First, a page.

Mexico’s prickly pear cactus, which is emblazoned on the country’s flag, could soon play a new and innovative role in the production of biodegradable plastics. A scientist named Sandra Pascoe Ortiz developed the biodegradable product from cactus juice while working at the Atemajac Valley University in the western city of Guadalajara, Mexico. Packaging materials made from Cactus is offering a promising solution to one of the world’s biggest pollution conundrums.
Characteristics of Cactus as a Biodegradable Plastic Ingredient
The nopal cactus has certain chemical characteristics with which one could obtain a polymer, and when combined with some other natural substances, a non-toxic biodegradable plastic would be obtained. The process is a mixture of compounds whose base is the nopal. It’s purely non-toxic and would produce no harm when ingested both by animals or humans. That substance is then mixed with non-toxic additives and stretched to produce sheets that are colored with pigments and folded to form different types of packaging.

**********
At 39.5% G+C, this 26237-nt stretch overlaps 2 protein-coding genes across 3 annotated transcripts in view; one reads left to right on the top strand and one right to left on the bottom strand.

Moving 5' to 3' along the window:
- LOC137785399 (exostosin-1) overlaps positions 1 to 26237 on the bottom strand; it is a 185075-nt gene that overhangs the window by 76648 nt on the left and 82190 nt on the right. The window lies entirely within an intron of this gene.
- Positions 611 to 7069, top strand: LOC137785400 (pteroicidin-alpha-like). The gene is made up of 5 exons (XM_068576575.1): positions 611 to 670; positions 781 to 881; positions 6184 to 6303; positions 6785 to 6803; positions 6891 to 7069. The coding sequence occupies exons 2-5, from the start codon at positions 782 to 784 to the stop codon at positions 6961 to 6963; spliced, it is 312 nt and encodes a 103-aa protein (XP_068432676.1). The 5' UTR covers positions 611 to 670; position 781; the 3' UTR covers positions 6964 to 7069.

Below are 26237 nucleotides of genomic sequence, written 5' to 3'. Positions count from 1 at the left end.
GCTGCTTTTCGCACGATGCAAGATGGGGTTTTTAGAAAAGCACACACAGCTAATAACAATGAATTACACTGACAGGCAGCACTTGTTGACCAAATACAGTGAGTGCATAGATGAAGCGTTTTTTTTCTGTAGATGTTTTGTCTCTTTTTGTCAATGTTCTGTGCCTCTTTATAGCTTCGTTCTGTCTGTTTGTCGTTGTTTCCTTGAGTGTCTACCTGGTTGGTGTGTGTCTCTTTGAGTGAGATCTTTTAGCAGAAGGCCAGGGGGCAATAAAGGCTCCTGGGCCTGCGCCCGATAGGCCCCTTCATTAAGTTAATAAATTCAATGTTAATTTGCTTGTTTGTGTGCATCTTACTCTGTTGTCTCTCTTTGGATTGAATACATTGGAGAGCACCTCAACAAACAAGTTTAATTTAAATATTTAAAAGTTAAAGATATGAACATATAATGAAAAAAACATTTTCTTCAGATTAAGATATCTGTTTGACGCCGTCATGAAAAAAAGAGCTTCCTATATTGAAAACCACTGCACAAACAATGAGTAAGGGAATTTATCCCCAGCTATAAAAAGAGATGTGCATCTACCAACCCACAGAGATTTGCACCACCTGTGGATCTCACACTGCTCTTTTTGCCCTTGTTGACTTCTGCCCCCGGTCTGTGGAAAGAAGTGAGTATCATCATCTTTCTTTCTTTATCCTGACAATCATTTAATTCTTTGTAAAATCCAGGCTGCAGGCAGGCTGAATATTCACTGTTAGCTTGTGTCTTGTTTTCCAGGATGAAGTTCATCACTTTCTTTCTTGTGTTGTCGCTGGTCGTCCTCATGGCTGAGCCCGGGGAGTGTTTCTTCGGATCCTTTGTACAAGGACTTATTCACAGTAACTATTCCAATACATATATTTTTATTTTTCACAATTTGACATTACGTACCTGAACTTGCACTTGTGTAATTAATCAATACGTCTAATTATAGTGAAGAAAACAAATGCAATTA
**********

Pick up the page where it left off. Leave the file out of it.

The Biodegradability of Cactus-made Plastic
The new material begins to break down after sitting in the soil for a month and when left in water, it breaks down in a matter of days. Plus, it doesn’t require crude oil like traditional plastics.
In May 2019, Guadalajara adopted a “historic” ban on plastic bags beginning in 2020. From 2021, straws, plastic plates and cutlery, and balloons will be banned if they’re made “entirely or partially from plastic,” according to the bill adopted by its congress.
In this scenario, Pascoe’s cactus made biodegradable plastic material would be no more than a “drop in the ocean” in the battle to preserve the environment. Given the rampant production of industrial plastics and the time it takes to make her material, there needs to be other recycling strategies to make a concrete difference.